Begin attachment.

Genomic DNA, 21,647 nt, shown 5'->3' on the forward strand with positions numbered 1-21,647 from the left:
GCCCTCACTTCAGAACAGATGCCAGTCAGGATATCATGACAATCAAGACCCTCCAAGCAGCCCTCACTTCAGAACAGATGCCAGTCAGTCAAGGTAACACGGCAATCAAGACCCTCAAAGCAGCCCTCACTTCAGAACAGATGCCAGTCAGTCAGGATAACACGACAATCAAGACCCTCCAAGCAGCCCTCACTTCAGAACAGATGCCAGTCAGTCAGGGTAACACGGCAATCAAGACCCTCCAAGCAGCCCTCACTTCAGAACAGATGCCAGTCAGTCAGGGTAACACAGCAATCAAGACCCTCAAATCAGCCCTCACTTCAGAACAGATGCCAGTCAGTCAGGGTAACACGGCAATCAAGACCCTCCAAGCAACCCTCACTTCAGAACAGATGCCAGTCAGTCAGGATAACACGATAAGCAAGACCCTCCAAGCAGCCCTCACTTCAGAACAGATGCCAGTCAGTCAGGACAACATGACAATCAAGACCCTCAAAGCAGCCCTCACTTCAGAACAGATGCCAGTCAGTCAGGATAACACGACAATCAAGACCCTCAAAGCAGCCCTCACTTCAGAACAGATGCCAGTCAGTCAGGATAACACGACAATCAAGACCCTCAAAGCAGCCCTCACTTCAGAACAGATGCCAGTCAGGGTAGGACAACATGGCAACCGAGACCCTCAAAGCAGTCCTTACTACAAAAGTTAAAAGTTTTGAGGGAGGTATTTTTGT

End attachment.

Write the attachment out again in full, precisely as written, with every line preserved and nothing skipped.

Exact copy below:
Genomic DNA, 21,647 nt, shown 5'->3' on the forward strand with positions numbered 1-21,647 from the left:
GCCCTCACTTCAGAACAGATGCCAGTCAGGATATCATGACAATCAAGACCCTCCAAGCAGCCCTCACTTCAGAACAGATGCCAGTCAGTCAAGGTAACACGGCAATCAAGACCCTCAAAGCAGCCCTCACTTCAGAACAGATGCCAGTCAGTCAGGATAACACGACAATCAAGACCCTCCAAGCAGCCCTCACTTCAGAACAGATGCCAGTCAGTCAGGGTAACACGGCAATCAAGACCCTCCAAGCAGCCCTCACTTCAGAACAGATGCCAGTCAGTCAGGGTAACACAGCAATCAAGACCCTCAAATCAGCCCTCACTTCAGAACAGATGCCAGTCAGTCAGGGTAACACGGCAATCAAGACCCTCCAAGCAACCCTCACTTCAGAACAGATGCCAGTCAGTCAGGATAACACGATAAGCAAGACCCTCCAAGCAGCCCTCACTTCAGAACAGATGCCAGTCAGTCAGGACAACATGACAATCAAGACCCTCAAAGCAGCCCTCACTTCAGAACAGATGCCAGTCAGTCAGGATAACACGACAATCAAGACCCTCAAAGCAGCCCTCACTTCAGAACAGATGCCAGTCAGTCAGGATAACACGACAATCAAGACCCTCAAAGCAGCCCTCACTTCAGAACAGATGCCAGTCAGGGTAGGACAACATGGCAACCGAGACCCTCAAAGCAGTCCTTACTACAAAAGTTAAAAGTTTTGAGGGAGGTATTTTTGT